Britain lowers expectations for Brexit


"They fear that Brexit could lead to an Anglo-Saxon race to the bottom".

Improving animal welfare will be a priority after Brexit, the Environment Secretary will say today.

Liberal Democrat leader Vince Cable said: "Davis might as well be making the case for staying in the EU".

An IPPR/Opinium poll found that more than 60% of the public want to retain or tighten the rules on vehicle fuel emissions, rising to more than 70% for renewable energy targets, the working time directive and a cap on bankers' bonuses, and more than 80% for consumer cancellation rights.

Bishop said Australia was keen to pursue a bilateral free trade agreement with Britain, when the timing was right.

Last night Brexit officials warned the European Union that Britain could refuse to pay its multi-billion pound divorce bill if Brussels doesn't offer us a trade deal.

One of them, Best for Britain, captured the headlines this month because of a large donation from billionaire investor and philanthropist George Soros. And that's why it's a message delivered by every member of Britain's government as we meet our European counterparts.

"If the best this Government can do is promise Britain will not turn into a "Mad Max" nightmare - it's no wonder people are anxious about their post-Brexit lives, " said general secretary of the GMB union, Tim Roache".

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The foreign minister joined her British counterpart Boris Johnson for a run around London's St James Park and breakfast at his home before an hour-long meeting to talk trade, visas and terrorism.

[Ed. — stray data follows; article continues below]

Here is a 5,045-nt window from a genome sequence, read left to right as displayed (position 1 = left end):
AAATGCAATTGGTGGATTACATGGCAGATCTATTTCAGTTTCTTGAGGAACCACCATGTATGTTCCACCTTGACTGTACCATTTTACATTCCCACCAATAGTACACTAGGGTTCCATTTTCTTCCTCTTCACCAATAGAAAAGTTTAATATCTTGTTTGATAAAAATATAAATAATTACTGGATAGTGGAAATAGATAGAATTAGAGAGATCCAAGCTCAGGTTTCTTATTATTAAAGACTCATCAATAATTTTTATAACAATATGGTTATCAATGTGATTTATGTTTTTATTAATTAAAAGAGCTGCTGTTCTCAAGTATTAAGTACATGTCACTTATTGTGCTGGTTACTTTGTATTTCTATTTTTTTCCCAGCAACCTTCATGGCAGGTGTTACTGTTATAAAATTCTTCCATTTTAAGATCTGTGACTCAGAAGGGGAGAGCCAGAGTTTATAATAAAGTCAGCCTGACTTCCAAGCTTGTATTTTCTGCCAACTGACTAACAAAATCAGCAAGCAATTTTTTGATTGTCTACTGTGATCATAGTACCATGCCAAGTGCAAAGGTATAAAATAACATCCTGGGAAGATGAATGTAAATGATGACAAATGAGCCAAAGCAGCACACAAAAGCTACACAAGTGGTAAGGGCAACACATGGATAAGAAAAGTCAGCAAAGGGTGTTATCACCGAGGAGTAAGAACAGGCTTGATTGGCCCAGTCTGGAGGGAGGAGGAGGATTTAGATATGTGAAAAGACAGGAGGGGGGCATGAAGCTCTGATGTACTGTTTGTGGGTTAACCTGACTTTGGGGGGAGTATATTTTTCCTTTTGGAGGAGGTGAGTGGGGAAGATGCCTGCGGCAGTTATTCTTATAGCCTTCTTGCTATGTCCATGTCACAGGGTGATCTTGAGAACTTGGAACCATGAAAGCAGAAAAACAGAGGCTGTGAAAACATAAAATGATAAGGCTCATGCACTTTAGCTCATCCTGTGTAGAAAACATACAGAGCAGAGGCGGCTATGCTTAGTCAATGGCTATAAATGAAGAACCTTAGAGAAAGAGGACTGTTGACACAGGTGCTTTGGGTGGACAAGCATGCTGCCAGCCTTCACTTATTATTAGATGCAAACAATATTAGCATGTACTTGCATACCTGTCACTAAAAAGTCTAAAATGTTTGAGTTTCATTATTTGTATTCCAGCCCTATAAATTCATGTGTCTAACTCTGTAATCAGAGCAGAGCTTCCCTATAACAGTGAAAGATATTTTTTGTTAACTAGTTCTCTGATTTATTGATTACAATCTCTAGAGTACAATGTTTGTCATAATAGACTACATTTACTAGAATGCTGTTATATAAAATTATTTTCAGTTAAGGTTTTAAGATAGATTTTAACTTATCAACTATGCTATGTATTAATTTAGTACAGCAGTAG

"This will be a crucial part of ensuring our future economic partnership is as open and trade remains as frictionless as possible".

Both sides must be able to work together to develop new regulations in areas of technology. Robots, artificial intelligence means "we must be ready".

In the meantime, here's a colorful profile of Davis in the Guardian which looks at whether the secretary has been overshadowed by May's top Brexit adviser Oliver Robbins.

On her way to a meeting of finance ministers in Brussels, Sweden's Magdalena Andersson was asked about her thoughts on the United Kingdom sticking to standards and regulations after Brexit. Answer: "I always trust the British politicians, of course".

Renew said it had received informal advice about how to proceed from En Marche (On the Move), French President Emmanuel Macron's upstart centrist party which came from nowhere to sweep to victory a year ago. "And because of that, I am certain that we can get this right". Put diplomatically, the European Union might be looking for something more than words.

The EU has repeatedly insisted that one of its red lines in any post-Brexit trade deal is the UK's continued adherence to a wide range of environmental and social standards, including action on climate change.